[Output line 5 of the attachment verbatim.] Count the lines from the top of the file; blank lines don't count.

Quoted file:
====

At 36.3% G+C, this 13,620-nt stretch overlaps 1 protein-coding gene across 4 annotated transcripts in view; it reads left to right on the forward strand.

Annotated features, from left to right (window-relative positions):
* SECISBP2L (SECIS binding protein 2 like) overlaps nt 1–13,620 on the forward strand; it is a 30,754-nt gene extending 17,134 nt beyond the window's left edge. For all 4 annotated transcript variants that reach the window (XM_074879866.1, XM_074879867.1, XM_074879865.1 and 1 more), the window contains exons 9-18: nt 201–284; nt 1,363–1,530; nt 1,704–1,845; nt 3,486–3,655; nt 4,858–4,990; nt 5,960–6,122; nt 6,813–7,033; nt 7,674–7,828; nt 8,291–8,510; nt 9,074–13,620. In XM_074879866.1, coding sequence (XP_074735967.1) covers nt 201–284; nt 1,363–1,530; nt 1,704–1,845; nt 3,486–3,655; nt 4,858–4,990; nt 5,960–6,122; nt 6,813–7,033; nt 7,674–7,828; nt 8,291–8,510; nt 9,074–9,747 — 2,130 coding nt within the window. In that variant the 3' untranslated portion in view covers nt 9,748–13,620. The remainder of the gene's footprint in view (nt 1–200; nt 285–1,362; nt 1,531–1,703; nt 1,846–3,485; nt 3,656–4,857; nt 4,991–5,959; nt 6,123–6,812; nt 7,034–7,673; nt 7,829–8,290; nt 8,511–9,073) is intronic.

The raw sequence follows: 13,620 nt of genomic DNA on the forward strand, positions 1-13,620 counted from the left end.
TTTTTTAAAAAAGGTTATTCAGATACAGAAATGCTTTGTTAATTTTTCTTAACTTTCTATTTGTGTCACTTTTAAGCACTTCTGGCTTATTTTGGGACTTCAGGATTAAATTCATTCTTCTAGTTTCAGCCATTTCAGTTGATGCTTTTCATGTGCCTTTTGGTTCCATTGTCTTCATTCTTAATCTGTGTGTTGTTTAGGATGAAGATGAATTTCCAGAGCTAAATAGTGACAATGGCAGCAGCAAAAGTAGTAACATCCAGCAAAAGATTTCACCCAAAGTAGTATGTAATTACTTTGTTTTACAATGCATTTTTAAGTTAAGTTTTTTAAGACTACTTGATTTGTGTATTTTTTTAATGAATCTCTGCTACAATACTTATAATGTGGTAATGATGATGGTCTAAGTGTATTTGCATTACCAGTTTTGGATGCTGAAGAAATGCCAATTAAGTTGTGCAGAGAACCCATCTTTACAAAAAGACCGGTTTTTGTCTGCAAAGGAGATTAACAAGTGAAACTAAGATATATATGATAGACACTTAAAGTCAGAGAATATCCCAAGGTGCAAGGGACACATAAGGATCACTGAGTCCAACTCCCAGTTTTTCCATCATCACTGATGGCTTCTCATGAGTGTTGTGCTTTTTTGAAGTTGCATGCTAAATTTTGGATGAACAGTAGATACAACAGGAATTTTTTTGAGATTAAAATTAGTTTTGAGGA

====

TTTTTTAAAAAAGGTTATTCAGATACAGAAATGCTTTGTTAATTTTTCTTAACTTTCTATTTGTGTCACTTTTAAGCACTTCTGGCTTATTTTGGGACTTCAGGATTAAATTCATTCTTCTAGTTTCAGCCATTTCAGTTGATGCTTTTCATGTGCCTTTTGGTTCCATTGTCTTCATTCTTAATCTGTGTGTTGTTTAGGATGAAGATGAATTTCCAGAGCTAAATAGTGACAATGGCAGCAGCAAAAGTAGTAACATCCAGCAAAAGATTTCACCCAAAGTAGTATGTAATTACTTTGTTTTACAATGCATTTTTAAGTTAAGTTTTTTAAGACTACTTGATTTGTGTATTTTTTTAATGAATCTCTGCTACAATACTTATAATGTGGTAATGATGATGGTCTAAGTGTATTTGCATTACCAGTTTTGGATGCTGAAGAAATGCCAATTAAGTTGTGCAGAGAACCCATCTTTACAAAAAGACCGGTTTTTGTCTGCAAAGGAGATTAACAAGTGAAACTAAGATATATATGATAGACACTTAAAGTCAGAGAATATCCCAAGGTGCAAGGGACACATAAGGATCACTGAGTCCAACTCCCAGTTTTTCCATCATCACTGATGGCTTCTCATGAGTGTTGTGCTTTTTTGAAGTTGCATGCTAAATTTTGGATGAACAGTAGATACAACAGGAATTTTTTTGAGATTAAAATTAGTTTTGAGGA